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Iran: Talks With US on Security in Iraq Useless


Iran says it will not hold a fourth round of talks with the U.S. on security in Iraq, as long as U.S. forces continue what it called "open bombings" in Iraq.

Speaking in Tehran today MondayIranian Foreign Ministry spokesman Ali Hosseini said under the current circumstances, any new talks would be meaningless.

U.S. and Iraqi forces have fought fierce battles against Shi'ite militiamen loyal to radical cleric Moqtada al-Sadr in Sadr City for the past month.

In Washington, State Department spokesman Tom Casey said the U.S. is still ready for security talks with Iran, but said they are meaningless as long as Tehran does not change its behavior. The U.S. has repeatedly accused Iran of supporting militias in Iraq, which Tehran denies.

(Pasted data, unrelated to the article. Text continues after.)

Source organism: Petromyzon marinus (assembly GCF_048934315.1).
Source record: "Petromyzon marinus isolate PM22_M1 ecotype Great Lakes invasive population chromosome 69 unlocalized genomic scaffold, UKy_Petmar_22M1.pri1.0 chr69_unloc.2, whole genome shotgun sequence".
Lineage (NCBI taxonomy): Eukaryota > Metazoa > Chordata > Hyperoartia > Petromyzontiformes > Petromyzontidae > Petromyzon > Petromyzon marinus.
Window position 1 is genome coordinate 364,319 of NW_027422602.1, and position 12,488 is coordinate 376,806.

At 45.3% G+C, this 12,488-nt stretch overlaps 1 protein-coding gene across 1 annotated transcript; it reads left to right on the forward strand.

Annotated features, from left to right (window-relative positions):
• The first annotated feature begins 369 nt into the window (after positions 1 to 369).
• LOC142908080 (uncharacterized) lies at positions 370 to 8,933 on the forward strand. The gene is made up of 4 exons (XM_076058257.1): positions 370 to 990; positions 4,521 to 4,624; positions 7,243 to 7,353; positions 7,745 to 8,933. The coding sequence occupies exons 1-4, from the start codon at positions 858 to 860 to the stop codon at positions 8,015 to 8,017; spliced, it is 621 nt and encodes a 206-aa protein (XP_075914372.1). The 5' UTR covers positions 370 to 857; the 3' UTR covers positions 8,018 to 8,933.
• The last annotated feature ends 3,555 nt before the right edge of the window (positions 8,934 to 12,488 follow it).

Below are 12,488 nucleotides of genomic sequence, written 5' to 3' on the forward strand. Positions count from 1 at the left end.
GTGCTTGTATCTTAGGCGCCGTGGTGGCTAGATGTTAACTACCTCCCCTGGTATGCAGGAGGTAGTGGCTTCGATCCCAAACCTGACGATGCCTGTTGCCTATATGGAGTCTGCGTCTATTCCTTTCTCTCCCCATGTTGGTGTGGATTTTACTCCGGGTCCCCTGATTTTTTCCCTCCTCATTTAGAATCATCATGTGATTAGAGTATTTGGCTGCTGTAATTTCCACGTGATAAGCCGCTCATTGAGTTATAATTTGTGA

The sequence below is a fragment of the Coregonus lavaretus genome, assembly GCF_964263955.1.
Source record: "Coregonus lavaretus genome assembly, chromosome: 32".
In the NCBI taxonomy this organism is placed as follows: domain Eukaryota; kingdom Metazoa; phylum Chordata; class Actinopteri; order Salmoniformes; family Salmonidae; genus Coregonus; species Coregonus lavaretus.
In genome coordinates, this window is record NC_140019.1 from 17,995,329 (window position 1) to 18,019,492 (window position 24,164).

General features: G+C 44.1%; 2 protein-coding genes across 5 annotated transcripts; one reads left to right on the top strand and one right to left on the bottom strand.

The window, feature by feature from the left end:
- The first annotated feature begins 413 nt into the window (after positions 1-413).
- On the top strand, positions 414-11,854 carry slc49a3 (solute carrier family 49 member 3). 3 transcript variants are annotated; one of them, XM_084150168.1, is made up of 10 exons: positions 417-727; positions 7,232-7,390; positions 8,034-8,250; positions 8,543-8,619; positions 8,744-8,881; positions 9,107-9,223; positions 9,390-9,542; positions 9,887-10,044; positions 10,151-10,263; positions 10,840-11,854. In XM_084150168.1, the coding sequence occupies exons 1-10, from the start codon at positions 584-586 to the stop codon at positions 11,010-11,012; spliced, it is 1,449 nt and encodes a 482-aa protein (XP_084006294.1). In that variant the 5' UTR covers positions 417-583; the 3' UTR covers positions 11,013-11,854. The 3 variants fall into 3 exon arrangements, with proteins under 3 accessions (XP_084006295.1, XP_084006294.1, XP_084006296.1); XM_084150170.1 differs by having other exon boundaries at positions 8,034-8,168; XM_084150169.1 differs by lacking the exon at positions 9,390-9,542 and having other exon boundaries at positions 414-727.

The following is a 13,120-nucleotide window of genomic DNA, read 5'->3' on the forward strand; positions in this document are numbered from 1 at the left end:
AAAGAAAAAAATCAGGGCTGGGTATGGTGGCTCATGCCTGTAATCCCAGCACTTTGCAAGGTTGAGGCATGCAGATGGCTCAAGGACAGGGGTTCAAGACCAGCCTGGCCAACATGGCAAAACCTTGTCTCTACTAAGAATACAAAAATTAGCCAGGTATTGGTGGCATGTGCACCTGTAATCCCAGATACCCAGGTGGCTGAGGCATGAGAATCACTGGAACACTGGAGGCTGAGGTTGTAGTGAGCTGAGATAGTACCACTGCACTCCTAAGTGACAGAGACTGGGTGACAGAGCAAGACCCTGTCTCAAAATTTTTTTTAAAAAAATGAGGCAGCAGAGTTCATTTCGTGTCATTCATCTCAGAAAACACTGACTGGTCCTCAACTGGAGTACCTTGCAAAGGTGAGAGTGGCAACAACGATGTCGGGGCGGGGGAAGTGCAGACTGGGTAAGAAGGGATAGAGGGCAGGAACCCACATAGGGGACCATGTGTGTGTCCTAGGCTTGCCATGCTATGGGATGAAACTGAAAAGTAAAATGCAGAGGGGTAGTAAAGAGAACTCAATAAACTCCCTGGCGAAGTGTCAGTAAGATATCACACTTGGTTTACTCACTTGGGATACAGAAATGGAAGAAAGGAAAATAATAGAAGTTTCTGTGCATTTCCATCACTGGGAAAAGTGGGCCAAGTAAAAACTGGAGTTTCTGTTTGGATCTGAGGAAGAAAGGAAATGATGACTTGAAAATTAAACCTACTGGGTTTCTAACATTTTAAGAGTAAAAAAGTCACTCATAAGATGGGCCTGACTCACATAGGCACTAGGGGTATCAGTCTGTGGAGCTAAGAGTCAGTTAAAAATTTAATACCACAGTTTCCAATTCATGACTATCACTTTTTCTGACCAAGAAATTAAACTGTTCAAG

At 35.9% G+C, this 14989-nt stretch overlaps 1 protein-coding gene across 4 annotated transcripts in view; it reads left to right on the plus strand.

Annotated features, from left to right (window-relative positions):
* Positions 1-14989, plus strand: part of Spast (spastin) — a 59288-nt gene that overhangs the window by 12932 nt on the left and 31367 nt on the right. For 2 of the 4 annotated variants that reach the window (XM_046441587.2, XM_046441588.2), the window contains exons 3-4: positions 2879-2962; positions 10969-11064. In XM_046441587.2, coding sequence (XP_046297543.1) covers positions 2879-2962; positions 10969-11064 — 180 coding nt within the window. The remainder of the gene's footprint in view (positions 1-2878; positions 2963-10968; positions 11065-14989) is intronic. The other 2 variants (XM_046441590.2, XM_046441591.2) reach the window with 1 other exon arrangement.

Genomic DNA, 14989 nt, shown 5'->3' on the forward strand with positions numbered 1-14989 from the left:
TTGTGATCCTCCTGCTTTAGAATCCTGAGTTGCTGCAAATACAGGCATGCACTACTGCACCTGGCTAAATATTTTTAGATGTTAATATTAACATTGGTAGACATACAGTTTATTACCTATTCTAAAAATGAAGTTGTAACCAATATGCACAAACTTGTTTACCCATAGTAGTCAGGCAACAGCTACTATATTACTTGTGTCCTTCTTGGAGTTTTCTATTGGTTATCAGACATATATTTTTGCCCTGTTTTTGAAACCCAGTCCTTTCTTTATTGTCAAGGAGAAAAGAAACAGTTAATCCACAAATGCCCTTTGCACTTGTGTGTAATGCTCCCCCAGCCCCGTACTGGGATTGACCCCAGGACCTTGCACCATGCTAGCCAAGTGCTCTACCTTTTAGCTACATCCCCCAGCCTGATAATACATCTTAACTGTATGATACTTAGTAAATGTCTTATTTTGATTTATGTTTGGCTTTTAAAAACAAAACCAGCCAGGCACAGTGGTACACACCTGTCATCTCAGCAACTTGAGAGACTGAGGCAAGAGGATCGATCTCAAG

In the latest violence in Iraq, the U.S. military says insurgents killed 10 Iraqi soldiers in an attack on a security checkpoint in Diyala province, northeast of Baghdad.

The U.S. military in Iraq also says U.S. forces killed at least nine Shi'ite insurgents during battles in the Sadr City and Mansur districts of Baghdad late Sunday and early today.

Last year, the U.S. ambassador to Iraq, Ryan Crocker, and his Iranian counterpart, Hassan Kazemi Qomi, held three rounds of talks in Baghdad in the first direct diplomatic contacts between Washington and Tehran in nearly 30 years.

Some information for this report was provided by AFP and AP.

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